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Setting MTC ruler: zero origin at same spot as Zing origin?

morganphalenmorganphalen Member Posts: 3
edited April 2015 in Wishlist!

Is there any way to shift the MTC rulers to start at the same spot as the Zing?

Zing starts cutting at bottom right hand corner and MTC's ruler origin is upper left or upper right, based on landscape or portrait modes. My new project would be much easier and more accurate if I could snap and measure from the Zing starting point.

I'd appreciate any input on this.

Post edited by SBryanW on


  • GabeGabe Moderator Posts: 4,596
    edited March 2015
    @morganphalen, welcome to the forum. :) I'll start with this: do you have a copy of the MTC and Zing user manual? If not, you can get it here: http://www.iloveknk.com/support/user-manuals/zing-user-manuals/

    In the beginning of the manual SandyMcC goes into good detail on how to know exactly where the Zing will start cutting, based on whether you are in WYSIWYG or Knife Point mode.

    Once you get that internalized, you'll be able to accurately place your material so that it will cut perfectly.

    As far as I'm aware, the onscreen rulers are static and their position can't be changed. However, it really isn't necessary. Use the grid lines on the virtual mat and the physical mat to place your material both digitally and physically. Then pick your mode. Read section 2.07 of the manual to learn about cutting modes.

    Check the manual to see how to set the origins based on the mode you want to use and the orientation you're using. Personally, I always use Landscape orientation. Keep in mind that there is a big arrow on the virtual mat that helps with understanding the orientation. If the arrow is pointing straight up, the orientation is portrait. If the arrow is pointing to the left, the orientation is landscape.

    No matter which orientation you pick, always place the physical mat into the Zing with the the words "Klic N Cut" going in first. That will make the word "Zing" the "bottom" of the mat.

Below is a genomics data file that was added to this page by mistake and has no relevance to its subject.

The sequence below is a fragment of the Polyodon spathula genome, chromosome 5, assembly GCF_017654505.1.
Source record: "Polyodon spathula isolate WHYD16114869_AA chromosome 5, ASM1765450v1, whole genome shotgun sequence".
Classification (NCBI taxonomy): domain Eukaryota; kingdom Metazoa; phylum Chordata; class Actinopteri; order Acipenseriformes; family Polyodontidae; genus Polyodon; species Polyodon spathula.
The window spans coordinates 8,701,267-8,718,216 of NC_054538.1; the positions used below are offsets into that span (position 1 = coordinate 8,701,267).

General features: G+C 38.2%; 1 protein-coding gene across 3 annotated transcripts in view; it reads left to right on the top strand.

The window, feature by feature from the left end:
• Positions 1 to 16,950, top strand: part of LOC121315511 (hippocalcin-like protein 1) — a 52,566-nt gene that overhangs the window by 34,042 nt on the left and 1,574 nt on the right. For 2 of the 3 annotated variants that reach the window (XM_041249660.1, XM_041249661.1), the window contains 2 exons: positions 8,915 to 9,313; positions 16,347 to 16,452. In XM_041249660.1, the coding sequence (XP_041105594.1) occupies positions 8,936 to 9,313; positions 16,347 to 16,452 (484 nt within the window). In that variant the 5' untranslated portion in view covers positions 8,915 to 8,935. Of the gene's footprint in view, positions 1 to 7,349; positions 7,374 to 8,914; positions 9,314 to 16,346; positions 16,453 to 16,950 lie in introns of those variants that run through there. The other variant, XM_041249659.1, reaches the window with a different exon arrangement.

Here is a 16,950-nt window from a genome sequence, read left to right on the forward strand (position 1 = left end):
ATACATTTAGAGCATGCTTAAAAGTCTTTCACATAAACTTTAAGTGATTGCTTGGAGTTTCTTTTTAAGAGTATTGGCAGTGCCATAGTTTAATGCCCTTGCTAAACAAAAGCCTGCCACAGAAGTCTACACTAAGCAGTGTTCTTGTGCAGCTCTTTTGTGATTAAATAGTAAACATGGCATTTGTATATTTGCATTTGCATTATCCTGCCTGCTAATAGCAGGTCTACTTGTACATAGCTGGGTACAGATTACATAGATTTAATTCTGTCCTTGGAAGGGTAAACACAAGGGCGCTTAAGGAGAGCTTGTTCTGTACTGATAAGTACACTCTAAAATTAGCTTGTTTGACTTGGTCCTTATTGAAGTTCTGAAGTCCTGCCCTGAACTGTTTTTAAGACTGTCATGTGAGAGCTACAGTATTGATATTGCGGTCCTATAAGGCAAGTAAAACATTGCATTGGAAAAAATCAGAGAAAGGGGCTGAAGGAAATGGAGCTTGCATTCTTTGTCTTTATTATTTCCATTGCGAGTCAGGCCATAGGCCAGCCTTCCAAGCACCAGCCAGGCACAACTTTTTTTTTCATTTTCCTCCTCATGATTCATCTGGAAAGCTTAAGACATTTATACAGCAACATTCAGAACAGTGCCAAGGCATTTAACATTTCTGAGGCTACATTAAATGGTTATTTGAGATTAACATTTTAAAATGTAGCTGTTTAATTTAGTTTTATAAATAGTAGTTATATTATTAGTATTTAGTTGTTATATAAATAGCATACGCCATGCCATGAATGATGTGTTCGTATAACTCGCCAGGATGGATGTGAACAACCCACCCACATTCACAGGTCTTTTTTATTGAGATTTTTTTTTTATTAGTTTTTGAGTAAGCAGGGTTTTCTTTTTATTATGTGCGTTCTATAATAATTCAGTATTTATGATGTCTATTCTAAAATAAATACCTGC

(Edited to note that I have older mats that do not have the arrow at the top. SandyMcC just told me that the newer mats do have that arrow.)

    The difference is the direction the Zing will cut. For portrait it will cut from left to right and for landscape it will cut from top to bottom.

    WYSIWYG uses the laser to set the origin point. Knife Point uses the tip of the blade (or pen) to set the origin point.

    Either mode is very accurate. You just have to know where to put your material and how to tell the Zing where the material is on the mat.
    Post edited by Gabe on
  • morganphalenmorganphalen Member Posts: 3
    Thanks so much for the detailed reply and welcome Gabe.

    I'm making something slightly untraditional that could have benefitted from a bottom corner snap as the top of the project has a varying bleed off the page from file to file and there are 240 files in all! It struck me that it would be nice to have a consistent origin from software to machine, and that maybe there was something that could be done to adapt the software that I wasn't aware of.

    I appreciate your comments. In the future I will plan my work to match the parameters of the machine better.
  • grummangrumman Member Posts: 11
    My wife wanted a Cricut. Did my research and bought her a Zing Air instead. Easy decision. I have many, many years and a massive background in "computerized cutting" of all sorts. I wanted something "easy" for her as well as easy for me to show her what she can do. I had an awful time figuring out WHERE things will cut via MTC / Zing, and that is primarily because I find no way to orient the rulers the way I need to.